In New York City, more than 2,500 buildings use steam generated by Consolidated Edison, however not all of the steam is used. There is no recirculation system. The waste steam heat, in the form of steam condensate, is currently mixed with and cooled by the municipal water supply. This fluid is dumped into the sewer system creating thermal pollution, which wastes both potable water and energy. Prof. Robert Dell, Director of Mechanical Engineering’s Laboratory for Energy Reclamation and Innovation, will determine the feasibility and economic viability of recapturing the waste steam to heat the soil of small urban gardens that will prolong the growing season and significantly increase crop yields. Prof. Dell is creating a self-regulating green-engineered system of heat exchangers, expansion tanks and controls that will heat the soil while replenishing the water using a Test bed Winter 06modified drip-irrigation process. If the concept is proven to be economically viable, green gardens could be found in New York City year round, enhancing the quality of life while conserving valuable resources. This technology could then be applied worldwide, wherever there is thermal pollution.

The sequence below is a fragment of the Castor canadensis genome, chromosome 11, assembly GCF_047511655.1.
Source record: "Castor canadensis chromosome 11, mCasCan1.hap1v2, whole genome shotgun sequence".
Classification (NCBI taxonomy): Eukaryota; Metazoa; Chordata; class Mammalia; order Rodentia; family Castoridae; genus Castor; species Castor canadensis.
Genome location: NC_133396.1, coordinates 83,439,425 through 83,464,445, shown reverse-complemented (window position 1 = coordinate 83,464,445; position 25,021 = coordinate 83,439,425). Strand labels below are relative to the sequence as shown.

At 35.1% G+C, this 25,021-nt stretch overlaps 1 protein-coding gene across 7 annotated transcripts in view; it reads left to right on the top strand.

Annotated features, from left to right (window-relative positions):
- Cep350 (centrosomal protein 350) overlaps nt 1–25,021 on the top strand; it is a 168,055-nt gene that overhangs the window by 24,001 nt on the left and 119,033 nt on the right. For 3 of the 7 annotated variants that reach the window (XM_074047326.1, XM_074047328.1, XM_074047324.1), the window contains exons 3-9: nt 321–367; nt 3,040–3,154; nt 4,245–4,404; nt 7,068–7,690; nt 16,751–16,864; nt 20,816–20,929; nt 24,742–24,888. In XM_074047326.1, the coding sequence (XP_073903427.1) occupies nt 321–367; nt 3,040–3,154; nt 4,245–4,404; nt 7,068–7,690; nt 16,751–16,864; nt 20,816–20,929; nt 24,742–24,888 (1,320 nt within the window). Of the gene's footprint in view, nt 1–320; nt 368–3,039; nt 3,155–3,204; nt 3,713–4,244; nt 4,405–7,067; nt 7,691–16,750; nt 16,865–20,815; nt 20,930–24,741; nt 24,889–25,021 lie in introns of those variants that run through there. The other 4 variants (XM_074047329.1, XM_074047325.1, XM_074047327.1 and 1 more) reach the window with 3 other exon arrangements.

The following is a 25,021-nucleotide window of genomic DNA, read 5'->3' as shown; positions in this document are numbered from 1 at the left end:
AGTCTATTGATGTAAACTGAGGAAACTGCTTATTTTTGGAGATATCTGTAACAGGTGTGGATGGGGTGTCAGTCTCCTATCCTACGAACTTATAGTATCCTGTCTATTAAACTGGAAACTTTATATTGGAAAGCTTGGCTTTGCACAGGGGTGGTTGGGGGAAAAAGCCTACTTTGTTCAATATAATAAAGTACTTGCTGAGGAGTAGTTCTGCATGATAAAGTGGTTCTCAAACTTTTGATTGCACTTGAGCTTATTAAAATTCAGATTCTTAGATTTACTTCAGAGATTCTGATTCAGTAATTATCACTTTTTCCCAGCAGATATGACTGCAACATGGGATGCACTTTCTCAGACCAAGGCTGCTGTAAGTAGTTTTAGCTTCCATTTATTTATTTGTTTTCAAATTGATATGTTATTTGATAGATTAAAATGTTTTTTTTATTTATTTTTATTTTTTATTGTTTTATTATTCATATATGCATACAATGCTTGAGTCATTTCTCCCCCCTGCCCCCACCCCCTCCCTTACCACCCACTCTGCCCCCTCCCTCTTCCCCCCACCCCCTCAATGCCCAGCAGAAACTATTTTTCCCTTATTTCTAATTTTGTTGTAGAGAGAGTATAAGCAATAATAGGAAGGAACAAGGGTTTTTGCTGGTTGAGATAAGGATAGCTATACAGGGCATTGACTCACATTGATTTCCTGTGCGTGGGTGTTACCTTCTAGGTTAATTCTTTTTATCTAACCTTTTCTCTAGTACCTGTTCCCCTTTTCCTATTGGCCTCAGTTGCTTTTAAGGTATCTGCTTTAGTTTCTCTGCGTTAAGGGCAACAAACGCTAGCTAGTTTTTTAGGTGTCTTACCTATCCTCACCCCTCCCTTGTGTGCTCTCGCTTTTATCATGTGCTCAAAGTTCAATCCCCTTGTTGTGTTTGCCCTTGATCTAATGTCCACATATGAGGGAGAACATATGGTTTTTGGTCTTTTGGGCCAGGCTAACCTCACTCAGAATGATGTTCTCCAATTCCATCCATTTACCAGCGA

Consolidated Edison Company of New York, Inc. is providing technical assistance and The Albert E Nerken School of Engineering at Cooper Union for the Advancement of Science and Art is providing additional space and laboratory facilities. Diversified Heat Transfer, Inc., will make its resources in Ridgewood Queens available for this grant.
This Lindbergh Grant in Waste Management and Minimization is sponsored by J. Knox Bridges.